A Note On Anchor Types, Names and Trademarks
On the boatffittings website we have a variety of anchors in terms of type, size and material. Many anchors have a trademarked name, such as a Bruce or Delta, and a generic name like Claw or Plow. This is much the same as how Hoover is a trademarked name for their range of vacuum cleaners. Design patents expire after approximately 20 years, after which manufacturers are free to clone an anchor design but as trademarks do not expire, copies or clones of a certain anchor designs cannot use the trademarked name.
The Bruce is an excellent all-purpose anchor as it performs well in most sea bottoms including mud, sand, grass, rock, and coral. It sometimes has a hard time penetrating harder surfaces, such as clay.
Due to the three-claw design, the Bruce often sets more easily than other anchors. It also resets easily if it is ever broken loose. On the downside, there are other anchors that have a higher holding power per kg of anchor than the Bruce.
- Pros: Performs well in most conditions. Sets easily.
- Cons: Holding power per kg not as great as some other anchor types.
- Sea-bed types: Performs well in most bottoms; Struggles in hard bottoms such as clay.
The Delta anchor a plow style anchor. The Delta is one of the most popular anchor designs in use on boats today, and is the standard anchor of choice used by many boat manufacturers.
It has a very reasonable holding power per kg (about 50% more than the Bruce).
The Delta anchor performs well on most sea-bed types, struggling the most in rock.
- Pros: Performs well in most conditions. Fits most bow rollers.
- Cons: Stowage can be awkward.
- Sea-bed types: Performs well in most bottoms; Struggles in rock.
The Danforth, or Fluke anchor, remains a very popular anchor choice amongst boaters. The Fluke performs excellent in mud and sand, potentially the best of any anchor style.
The downside is that outside of these bottoms, it does not perform at well. Therefore it is a mud/sand only anchor, which fortunately is what most bottoms are comprised of.
Whether or not it is used as a primary anchor, a Fluke anchor makes an excellent choice as a secondary or stern anchor.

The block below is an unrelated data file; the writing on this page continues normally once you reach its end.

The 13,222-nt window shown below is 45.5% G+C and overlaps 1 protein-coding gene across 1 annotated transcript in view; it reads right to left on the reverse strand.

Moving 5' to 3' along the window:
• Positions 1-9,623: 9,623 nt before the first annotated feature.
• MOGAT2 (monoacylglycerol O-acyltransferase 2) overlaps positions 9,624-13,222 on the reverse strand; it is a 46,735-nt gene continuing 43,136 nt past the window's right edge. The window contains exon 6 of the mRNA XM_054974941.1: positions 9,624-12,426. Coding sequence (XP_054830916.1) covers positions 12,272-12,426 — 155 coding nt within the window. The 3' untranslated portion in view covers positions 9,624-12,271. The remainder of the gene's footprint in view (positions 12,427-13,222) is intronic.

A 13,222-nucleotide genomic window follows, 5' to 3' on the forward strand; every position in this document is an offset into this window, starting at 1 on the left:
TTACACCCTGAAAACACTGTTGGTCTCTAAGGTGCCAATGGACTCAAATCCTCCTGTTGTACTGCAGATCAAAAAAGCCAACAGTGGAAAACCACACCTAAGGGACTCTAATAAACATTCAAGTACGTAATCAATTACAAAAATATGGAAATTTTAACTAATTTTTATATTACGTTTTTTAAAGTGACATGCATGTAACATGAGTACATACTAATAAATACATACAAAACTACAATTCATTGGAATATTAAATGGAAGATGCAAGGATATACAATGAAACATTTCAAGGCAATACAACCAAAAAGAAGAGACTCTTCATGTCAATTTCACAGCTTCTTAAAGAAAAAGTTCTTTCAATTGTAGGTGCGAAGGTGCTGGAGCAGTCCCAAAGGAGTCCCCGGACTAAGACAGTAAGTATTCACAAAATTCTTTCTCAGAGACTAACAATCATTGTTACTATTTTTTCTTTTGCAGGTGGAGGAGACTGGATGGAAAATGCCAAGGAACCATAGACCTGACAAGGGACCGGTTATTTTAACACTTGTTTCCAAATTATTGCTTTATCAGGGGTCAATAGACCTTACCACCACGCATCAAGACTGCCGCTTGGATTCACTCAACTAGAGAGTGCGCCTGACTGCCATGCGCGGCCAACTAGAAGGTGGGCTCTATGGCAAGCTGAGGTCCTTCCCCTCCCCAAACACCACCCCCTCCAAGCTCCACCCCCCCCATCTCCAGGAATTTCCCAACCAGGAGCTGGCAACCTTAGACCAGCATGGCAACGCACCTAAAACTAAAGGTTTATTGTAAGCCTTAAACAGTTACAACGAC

- Pros: Performs well in mud and sand. Arguably the most popular general purpose anchor. Stows easily on most bow rollers.
- Cons: Does not perform well outside of mud/sand.
- Bottoms: Performs excellent in mud/sand. Performs poorly in other bottoms.
Folding / Grapnel Anchor
A Grapnel Anchor is generally used for small boats such as Kayaks, Dinghies, Canoes, etc. It’s also popular amongst fishermen.They fold up very compactly and are easy to stow.
A Grapnel’s holding power comes from hooking onto another object, such as a rock. When it does hook, it can create immense holding power, which can also make retrieving the anchor difficult in such cases.
- Pros: Great for use as a lunch hook. Folds to allow for compact storage.
- Cons: Not appropriate for non-temporary anchorage.
- Sea-bed types: Rock or other situations when it can hook onto an object.
How it's connected
The anchor line is shackled to the anchor at one end and then connected by rope to an attachment point in the boat (usually in the anchor locker) so that if the anchor is accidentally dropped, the whole anchor line will not simply run-out and drop over the side. The permanent connection to the boat should be a knot that can be easily undone under pressure, just in case you need to ditch the anchor quickly and easily in the case of an emergency.
Anchor Lines, How Much Chain / Rope To Use
Having chosen your anchor there are also choices to be made for your anchor line. It is common to use entirely chain, but you may prefer to use a combination of chain at the anchor end, joined to rope which is easier to handle when pulling up the anchor for two reasons, firstly the rope is kinder to hands (as well as deck and fittings) than chain, secondly if a lot of line has been let out in deeper waters the combined weight of anchor and chain can get difficult to manage when pulling it back in.
I once anchored in fairly deep waters to do some fishing and it was only when we decided to head home that I realised that the combined weight of chain and anchor was only just possible for me to haul up. (Just picture all that chain in you anchor locker, and imagine lifting it and the anchor all in one go – not necessarily what you think about when letting it out.) After this experience I decided to switch to a combination of chain and warp. The next question is how much chain to keep? Between 5 and 10 meters of chain should be used between the anchor and warp. The weight of this length of chain has an important function in acting as buffer between the anchor which wants to remain flat on the sea bed, and the warp which obviously needs to rise up to the level of your boat. Each time your boat tugs on the anchor line with waves and current the length of chain lying on the sea bed moves and absorbs the energy of the pull, but crucially at the anchor end remaining flat on the sea bed.
Scope is the amount of chain or warp let into the water. The amount of scope depends on the depth of water and whether chain or warp is used. Check the depth and tidal range. Use a scope of anchor cable of at least 4 x the depth for chain and 6 x for rope/chain combinations. The golden rule of anchoring is: if in doubt, let more out (but don’t forget to look at where you might swing to when wind and tide change directions of course, eg other boats, shallow waters, navigation channels)
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